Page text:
I: What did you do after college?

G: I wanted to open my own recording studio in New York. In 1968, after I graduated, Helen Keane, Bill Evans’ manager, introduced me to Don Elliott, who had a small studio on the West Side in New York. He had an 8-track machine, which was pretty much state of the art. I had recently met Don Schlitten, A&R head for Prestige Records and I recommended he record pianist Roger Kellaway, which was released as The Roger Kellaway Trio (Prestige PR 7399; Fantasy OJCCD 1897-2) and also introduced him to Jerry Newman, the engineer who was famous for having recorded Charlie Parker in the 40’s live on a disk recorder, and then gave away the disks because he hated the music. Newman had played me amazing recordings he made live at Minton’s in Harlem from the same 1940’s period, with the young Sarah Vaughn, Dizzy, and even Monk before he developed his own style, playing his composition Epistrophy in the swing style of Teddy Wilson . There was some great Art Tatum too. Newman licensed these recordings to Prestige. It was fabulous stuff, both historically and musically. Once again, here’s that theme in my life, of being involved, though retroactively in this case, with some of the great jazz icons when they were just starting their careers.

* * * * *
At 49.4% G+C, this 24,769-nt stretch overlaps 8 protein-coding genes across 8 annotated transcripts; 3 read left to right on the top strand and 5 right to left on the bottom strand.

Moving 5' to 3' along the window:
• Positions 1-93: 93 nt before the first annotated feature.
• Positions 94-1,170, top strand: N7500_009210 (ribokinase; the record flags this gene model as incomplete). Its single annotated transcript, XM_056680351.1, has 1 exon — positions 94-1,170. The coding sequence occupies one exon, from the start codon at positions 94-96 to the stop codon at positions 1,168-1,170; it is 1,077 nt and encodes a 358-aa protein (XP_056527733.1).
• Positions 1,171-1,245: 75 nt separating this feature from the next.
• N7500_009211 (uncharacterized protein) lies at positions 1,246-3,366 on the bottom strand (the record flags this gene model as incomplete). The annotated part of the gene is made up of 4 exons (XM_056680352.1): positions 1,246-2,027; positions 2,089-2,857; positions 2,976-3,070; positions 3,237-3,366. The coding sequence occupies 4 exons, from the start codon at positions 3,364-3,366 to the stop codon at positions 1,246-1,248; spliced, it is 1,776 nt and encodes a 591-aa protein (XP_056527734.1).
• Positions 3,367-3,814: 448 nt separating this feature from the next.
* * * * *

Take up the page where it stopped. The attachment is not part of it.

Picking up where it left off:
Anyway, despite being only 22, I now had some credibility with Schlitten, and he agreed to let me engineer some of his upcoming records. We did two Dexter Gordon albums (Tower of Power), some James Moody, Barry Harris, Pucho, Illinois Jacquet, and others. It was a wonderful time and I was just thrilled to be working with such great talents. Having 8 tracks was a luxury. I had always had to record everything live to 2-track, with no EQ or even reverb, using only headphones. But those lessons served me well.

I: So how long did you stay at Don Elliott’s studio?